Jon Burch Photography
Photograph - Digital Capture/digital Painting
A luau is a traditional Hawaiian party or feast that is usually accompanied by entertainment. It may feature food such as poi, kalua pig, poke, lomi salmon, opihi, haupia, and beer; and entertainment, such as Hawaiian music and hula. Among people from Hawaii, the concepts of "luau" and "party" are often blended, resulting in graduation luaus, wedding luaus, and birthday luaus.
In ancient times, including ancient Hawaii, men and woman ate their meals separately; also women and the rest of society were not allowed to eat foods that were not common or foods that were only served during special occasions. However, in 1819, King Kamehameha II removed all the religious laws that were practiced. The King made a symbolic act, where he eats with all the women, ending the Hawaiian religious taboos leading to the creation of the first luau parties.
Earlier, such a feast was called a pā'ina or 'aha'aina. The newer name comes from that of a food always served at a luau: The main dish of the luau is called luau and is made of chicken baked in coconut milk with taro added. Another dish that was served is poi, a diet food also made from the roots of taro. This feast was usually served on the floor with mats holding usually large centerpieces made of ti leaves. Utensils were never present during a luau as everything was eaten by hand. For example, poi received its name form the amount of fingers needed to eat it, "three finger, two finger, or the thickest, one finger poi".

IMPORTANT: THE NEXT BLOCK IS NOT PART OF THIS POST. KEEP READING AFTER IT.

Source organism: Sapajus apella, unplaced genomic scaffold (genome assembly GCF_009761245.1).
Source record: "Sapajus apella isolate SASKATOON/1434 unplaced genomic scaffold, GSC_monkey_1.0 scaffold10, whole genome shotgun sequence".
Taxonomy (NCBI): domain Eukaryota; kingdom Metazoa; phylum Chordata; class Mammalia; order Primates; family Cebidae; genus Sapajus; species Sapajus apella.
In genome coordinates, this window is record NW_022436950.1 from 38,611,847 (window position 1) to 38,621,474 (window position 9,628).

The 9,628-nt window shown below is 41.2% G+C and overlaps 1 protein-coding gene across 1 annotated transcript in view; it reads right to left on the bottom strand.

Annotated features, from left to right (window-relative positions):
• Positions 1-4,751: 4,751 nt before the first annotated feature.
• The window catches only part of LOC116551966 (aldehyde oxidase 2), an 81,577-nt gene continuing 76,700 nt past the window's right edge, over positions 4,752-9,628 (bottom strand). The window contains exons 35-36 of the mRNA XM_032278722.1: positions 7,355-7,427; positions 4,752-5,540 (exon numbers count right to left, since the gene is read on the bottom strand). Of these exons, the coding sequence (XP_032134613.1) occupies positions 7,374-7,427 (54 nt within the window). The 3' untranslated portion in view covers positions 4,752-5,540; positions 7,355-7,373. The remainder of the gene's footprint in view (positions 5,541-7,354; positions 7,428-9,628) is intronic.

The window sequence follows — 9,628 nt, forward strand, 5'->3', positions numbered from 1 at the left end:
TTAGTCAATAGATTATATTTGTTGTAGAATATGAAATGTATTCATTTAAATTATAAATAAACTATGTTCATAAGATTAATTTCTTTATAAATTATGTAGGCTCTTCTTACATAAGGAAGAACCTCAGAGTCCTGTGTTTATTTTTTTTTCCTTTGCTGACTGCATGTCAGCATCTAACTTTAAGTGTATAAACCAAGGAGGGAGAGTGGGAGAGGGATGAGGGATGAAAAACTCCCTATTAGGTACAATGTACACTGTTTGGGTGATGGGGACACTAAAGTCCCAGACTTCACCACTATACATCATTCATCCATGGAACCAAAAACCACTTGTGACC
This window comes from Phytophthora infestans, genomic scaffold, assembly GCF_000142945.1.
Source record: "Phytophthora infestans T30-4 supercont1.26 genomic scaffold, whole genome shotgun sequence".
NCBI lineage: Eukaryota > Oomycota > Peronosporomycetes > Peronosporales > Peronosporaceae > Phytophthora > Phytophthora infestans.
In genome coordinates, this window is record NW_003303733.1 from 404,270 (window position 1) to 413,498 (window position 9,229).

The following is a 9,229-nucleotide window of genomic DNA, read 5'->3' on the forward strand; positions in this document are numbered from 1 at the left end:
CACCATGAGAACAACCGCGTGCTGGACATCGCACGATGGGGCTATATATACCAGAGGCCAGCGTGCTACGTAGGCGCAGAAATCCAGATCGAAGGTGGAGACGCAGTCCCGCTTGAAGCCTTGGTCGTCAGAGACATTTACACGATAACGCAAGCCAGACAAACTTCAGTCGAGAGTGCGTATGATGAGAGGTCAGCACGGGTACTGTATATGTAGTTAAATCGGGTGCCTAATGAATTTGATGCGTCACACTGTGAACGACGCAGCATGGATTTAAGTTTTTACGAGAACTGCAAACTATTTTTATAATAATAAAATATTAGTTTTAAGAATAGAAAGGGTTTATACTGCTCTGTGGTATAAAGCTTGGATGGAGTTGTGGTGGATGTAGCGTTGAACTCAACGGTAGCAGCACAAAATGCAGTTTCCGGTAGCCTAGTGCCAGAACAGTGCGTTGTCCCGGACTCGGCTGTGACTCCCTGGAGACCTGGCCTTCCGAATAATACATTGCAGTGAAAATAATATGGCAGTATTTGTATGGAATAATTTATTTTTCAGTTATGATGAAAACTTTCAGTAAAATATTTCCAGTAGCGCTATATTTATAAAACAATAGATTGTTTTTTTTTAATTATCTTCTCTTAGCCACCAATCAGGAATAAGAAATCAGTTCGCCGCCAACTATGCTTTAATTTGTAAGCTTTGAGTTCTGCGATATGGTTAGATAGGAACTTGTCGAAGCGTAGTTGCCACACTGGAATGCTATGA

Since our hotel room was five floors above the location of a roof-top luau, we never actually went to one as we could observe the party from above every night during our stay.
Photograph copyright Jon Burch Photography
March 3rd, 2013
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